Dassault is making steady progress with its new Falcon 6X large-cabin business aircraft, following the twinjet's launch in February this year.

But the 6X is not the only development under way, revealed chief executive Éric Trappier, speaking on a half-year results call on 19 July.

Trappier points to a "pipeline of products", which he hopes will keep the airframer's "loyal" customers within the Falcon family. Although he declines to elaborate on the segments the company hopes to address with the new Falcons, one of the designs is likely to be a larger and longer-range variant of the 6X.

This aircraft will allow Dassault to compete at the top end of the traditional business jet sector against the 7,700nm (14,300km)-range Bombardier Global 7500 – poised for service entry later this year – and the long-established, 7,500nm-range Gulfstream G650ER.

Sales of the 6X are progressing well, and development of the Pratt & Whitney Canada PW812D-powered aircraft is advancing on schedule. Trappier says Dassault is "sticking to its commitment to deliver the first aircraft in 2022", and is confident that the latest Falcon will be worth waiting for.

"We have put the 5X troubles behind us, and are offering something even better with the with the 6X – a 5,500nm-range and a modern, wide cabin," he says.

Falcon 7x


Dassault cancelled the 5X in December 2017 after extensive delays on the jet's Safran Silvercrest engines; it was originally scheduled for certification and service entry last year.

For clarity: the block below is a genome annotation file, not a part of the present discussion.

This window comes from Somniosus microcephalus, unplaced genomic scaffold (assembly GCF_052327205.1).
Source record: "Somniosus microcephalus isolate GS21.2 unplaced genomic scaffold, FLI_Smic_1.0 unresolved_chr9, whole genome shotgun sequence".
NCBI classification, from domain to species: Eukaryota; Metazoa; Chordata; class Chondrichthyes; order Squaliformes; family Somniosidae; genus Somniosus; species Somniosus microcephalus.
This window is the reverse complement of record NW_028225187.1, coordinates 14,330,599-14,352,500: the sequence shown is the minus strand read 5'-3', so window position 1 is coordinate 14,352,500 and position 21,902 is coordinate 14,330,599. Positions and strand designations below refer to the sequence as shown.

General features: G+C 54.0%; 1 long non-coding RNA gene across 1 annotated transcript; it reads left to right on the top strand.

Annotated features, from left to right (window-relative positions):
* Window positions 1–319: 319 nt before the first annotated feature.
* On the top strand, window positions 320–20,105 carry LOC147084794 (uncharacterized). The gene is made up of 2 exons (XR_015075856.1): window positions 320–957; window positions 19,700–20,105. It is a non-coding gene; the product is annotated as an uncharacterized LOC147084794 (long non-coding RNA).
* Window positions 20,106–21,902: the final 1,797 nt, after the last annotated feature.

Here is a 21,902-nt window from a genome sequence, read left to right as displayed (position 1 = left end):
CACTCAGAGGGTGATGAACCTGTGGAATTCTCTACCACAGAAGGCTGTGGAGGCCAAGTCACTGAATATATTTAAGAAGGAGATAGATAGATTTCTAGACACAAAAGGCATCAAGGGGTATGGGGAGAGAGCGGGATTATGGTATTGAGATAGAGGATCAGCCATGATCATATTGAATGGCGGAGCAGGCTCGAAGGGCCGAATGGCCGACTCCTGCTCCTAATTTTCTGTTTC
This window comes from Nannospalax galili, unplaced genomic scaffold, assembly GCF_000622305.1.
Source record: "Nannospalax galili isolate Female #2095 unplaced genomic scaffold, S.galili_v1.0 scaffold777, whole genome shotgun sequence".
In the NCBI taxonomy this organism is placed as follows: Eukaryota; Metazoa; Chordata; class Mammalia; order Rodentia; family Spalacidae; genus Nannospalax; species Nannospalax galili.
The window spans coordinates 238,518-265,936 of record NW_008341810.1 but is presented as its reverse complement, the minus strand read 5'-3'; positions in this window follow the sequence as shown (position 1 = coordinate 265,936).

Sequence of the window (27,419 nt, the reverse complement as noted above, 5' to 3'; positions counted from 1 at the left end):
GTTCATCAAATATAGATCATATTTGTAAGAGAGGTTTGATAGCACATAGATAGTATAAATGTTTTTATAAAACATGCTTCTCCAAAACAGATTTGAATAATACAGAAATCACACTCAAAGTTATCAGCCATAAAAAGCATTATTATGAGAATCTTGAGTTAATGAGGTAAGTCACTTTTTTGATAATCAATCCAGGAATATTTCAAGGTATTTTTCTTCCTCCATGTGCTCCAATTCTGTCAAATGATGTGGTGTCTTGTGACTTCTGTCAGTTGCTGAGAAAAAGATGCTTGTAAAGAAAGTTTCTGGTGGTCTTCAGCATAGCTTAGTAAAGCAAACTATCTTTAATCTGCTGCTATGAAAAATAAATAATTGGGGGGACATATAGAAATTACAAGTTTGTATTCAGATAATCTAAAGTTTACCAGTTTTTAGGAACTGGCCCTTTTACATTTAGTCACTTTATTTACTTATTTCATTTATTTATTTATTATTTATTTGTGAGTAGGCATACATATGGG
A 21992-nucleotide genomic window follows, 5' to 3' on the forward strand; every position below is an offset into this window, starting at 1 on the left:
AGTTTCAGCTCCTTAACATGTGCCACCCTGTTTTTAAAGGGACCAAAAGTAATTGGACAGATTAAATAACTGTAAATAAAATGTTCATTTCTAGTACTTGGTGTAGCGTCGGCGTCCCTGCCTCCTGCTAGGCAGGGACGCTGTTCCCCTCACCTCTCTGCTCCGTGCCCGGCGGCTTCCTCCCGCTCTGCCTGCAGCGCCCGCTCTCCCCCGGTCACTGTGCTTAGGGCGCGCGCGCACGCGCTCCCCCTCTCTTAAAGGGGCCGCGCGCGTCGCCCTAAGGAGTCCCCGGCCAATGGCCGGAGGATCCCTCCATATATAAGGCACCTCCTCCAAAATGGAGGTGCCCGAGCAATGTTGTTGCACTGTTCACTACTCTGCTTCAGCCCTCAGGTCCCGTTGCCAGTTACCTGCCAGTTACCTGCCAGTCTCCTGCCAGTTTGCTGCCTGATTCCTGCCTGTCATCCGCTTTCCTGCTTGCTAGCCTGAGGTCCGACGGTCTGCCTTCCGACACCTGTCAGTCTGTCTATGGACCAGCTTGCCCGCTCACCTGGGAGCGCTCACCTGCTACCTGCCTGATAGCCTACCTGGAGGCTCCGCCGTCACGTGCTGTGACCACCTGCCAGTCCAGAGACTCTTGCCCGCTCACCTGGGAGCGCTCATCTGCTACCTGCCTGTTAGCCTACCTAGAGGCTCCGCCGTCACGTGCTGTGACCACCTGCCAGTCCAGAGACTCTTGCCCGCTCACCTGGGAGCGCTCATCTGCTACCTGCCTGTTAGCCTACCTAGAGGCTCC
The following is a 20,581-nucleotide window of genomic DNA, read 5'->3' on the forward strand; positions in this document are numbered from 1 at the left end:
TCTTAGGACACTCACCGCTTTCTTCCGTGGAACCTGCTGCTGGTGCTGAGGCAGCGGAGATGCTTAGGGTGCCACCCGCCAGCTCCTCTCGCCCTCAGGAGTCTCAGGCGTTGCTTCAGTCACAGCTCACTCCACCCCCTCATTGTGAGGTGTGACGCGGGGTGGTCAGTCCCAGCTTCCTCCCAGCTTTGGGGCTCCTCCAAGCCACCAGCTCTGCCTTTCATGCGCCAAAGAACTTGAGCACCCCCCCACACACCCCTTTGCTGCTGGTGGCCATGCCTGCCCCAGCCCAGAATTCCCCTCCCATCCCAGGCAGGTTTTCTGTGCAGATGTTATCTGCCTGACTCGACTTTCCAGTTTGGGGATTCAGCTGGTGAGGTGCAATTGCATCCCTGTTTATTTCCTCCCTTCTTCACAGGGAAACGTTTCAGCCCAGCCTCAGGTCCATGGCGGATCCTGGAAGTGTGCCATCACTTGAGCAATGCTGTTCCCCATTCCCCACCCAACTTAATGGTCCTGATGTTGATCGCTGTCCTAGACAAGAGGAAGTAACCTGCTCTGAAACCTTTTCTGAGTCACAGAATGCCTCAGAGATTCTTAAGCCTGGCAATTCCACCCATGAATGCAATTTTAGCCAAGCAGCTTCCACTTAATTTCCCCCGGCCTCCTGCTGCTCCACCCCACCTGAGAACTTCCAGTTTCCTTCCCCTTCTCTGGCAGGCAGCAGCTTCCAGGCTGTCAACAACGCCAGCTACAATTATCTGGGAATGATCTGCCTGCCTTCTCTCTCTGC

"Some 5X customers have transferred to the new 6X which is reflected in the current backlog," Trappier says, "although we lost a few to rival products," he admits.

Trappier will not be drawn on the status of the compensation talks with Safran. "We will let you know when we reach a conclusion," he says.

Dassault delivered fewer Falcon business jets in the first six months of 2018, but the lower shipments were offset by an increase in order intake and rising backlog, reflecting growing optimism at the top of the market.



For the period ended 30 June, the French airframer delivered 15 Falcon 2000LXS, 900LX, 7X and 8X business jets, compared with 17 units shipped in the first half of 2017. Order intake climbed by four aircraft, to 18, while backlog rose by three units to 55 Falcons.

Trappier says demand for Falcons is improving, thanks largely to a "healthy" US economy and a "strong" Asia-Pacific region – two of its largest markets – as well as a shrinking inventory of pre-owned aircraft.

"A lot of used aircraft have been sold and we are having [particular] trouble finding pre-owned 7Xs." These factors are having a positive impact on the demand for, and pricing of, new aircraft, he says.

In order to keep its production rate steady, Dassault is forecasting what Trappier describes as a "prudent" delivery total of 40 Falcons in 2018 – five fewer than in 2017 – but is keeping a close eye on the market.

Source: Flight International